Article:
Flan with caramelized pears and brandy snaps

Flan with caramelized pears and brandy snaps

[If you linked to this recipe directly, you may have missed the related blog post - an ode to Newfoundland.]

There are some desserts that sound sort of "exotic" - crème brûlée, crème caramel, panna cotta come to mind - and flan. We seem to encounter them most often on a restaurant menu, and while some may simply sigh and enjoy, I always have a little voice inside me that says - "I must try to make that one day!" When it comes to crème brûlée - done, check, nailed it! (Click here for that recipe.)  I have made great panna cotta (though have not shared that on this blog yet...). And then there's flan - though it may sound immodest, I will say I have mastered that (both Spanish-style and Latin), and I am finally getting around to sharing one of these recipes. This Spanish-style recipe comes from America's Test Kitchen (Fall Entertaining, 2008, 2010). I have made it many times and under Notes (below) I share a Canadian adaptation and several tips that make it even more foolproof! The great thing about this dessert is that it is best when chilled 24 hours in advance, so the "day before" prep makes "the day" roll out more smoothly. I tend to serve it with a little garnish - in this case caramelized pears and a crisp (see Notes below.).

When it comes to custard desserts, there is a secret, and it brings to mind the long-ago commercial for Rice Krispies squares where the mother spends ages in the kitchen pretending that she is working hard to make this complicated treat. In fact, these custard-type desserts are shockingly easy to make. As you bask in the the praise of your diners, promise to keep this secret! 

The flan will be baked in a bain marie which is why you'll need a large roasting pan. The custard will be poured over hard caramel, which later melts into gorgeous sauce when the flan is inverted onto your serving platter.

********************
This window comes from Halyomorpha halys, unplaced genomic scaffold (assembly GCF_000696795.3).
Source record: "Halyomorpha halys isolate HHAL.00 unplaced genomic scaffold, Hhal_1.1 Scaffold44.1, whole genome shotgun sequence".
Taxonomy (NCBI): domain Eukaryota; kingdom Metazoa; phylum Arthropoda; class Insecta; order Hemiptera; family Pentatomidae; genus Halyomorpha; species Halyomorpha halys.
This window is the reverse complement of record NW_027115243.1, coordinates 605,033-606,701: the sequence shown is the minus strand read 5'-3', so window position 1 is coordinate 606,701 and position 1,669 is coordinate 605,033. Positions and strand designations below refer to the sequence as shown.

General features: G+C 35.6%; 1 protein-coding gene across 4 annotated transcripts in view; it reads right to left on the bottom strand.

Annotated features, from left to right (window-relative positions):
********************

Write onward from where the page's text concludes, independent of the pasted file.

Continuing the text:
Getting ready: unless you have these on hand - shop for 2% milk and sweetened condensed milk (2 cans) and lemon; pull out your roasting pan and fold a light coloured kitchen towel to cover the bottom of the pan (see Tips); adjust an oven rack to the middle position and heat the oven to 350 F; remove 5 eggs from the fridge and let them come to room temperature - separate 3 (you will use only the yolks, and can save the whites for other treats) - note: it is a bit easier to separate eggs when they are cold; instant read thermometer; 9" cake pan (see Tips)

If you plan to serve this the same day, note that it takes 4 hours to cool and set in addition to the prep and baking time.

1/2 cup sugar (3.5 ounces by weight)

2 TB water

Caramel step. Have the 9" pan ready, close by. This may feel a bit scary the first time you do it... Bring the sugar and water to a boil in a small saucepan, swirling the pan gently, until the sugar has dissolved, about 3 minutes. Reduce to a simmer and cook, gently swirling the pan occasionally, until the mixture has caramelized to a deep, dark mahogany color, 7 to 10 minutes. Understandable that you will watch the clock on this, but pay attention also to your senses and aim for a deep mahogany colour. You will also become aware of a burnt caramel aroma. I suppose it is possible to seriously burn/ruin this mixture, but somehow I have always managed to pull it off the heat just at the right moment. Carefully pour the caramel into the cake pan, being careful not to splash caramel onto yourself (it's hot!) or outside of the cake pan. I usually have to pick up and tilt the pan a bit this way and that to make sure the caramel covers the bottom somewhat uniformly. Cool slightly until hardened. It hardens very quickly!

Your oven is preheated to 350 F. Once the custard is ready you will need to pour boiling water into the roasting pan, surrounding the pan with the custard. Before / while mixing the custard, boil up some water in your kettle - you may be surprised how much you'll need - of course that will depend on the size of the roasting pan.

2 large eggs

3 large egg yolks

1/4 tsp grated zest from 1 lemon

1 (14-ounce) can sweetened condensed milk

1.5 cups 2% milk

Custard. By hand, or in a mixer, whisk the whole eggs and egg yolks together in a medium bowl until thoroughly combined, about 1 minute. Whisk in the zest, sweetened condensed milk, and milk. At this point, place the cake pan into the still empty roasting pan - just helps to avoid sloshing things around. Pour the custard mixture into the cake pan, and gently place the roasting pan on the oven rack. Being careful not to splash any water onto the pan of custard, pour the boiling water into the roasting pan until the water reaches halfway (no more) up the side of the cake pan (see Tips). Bake until the centre of the custard is just barely set, is no longer sloshy, and an instant-read thermometer inserted in the center registers 170 to 175 degrees, 30 to 40 minutes (start checking the temperature after 25 minutes). (See Tips)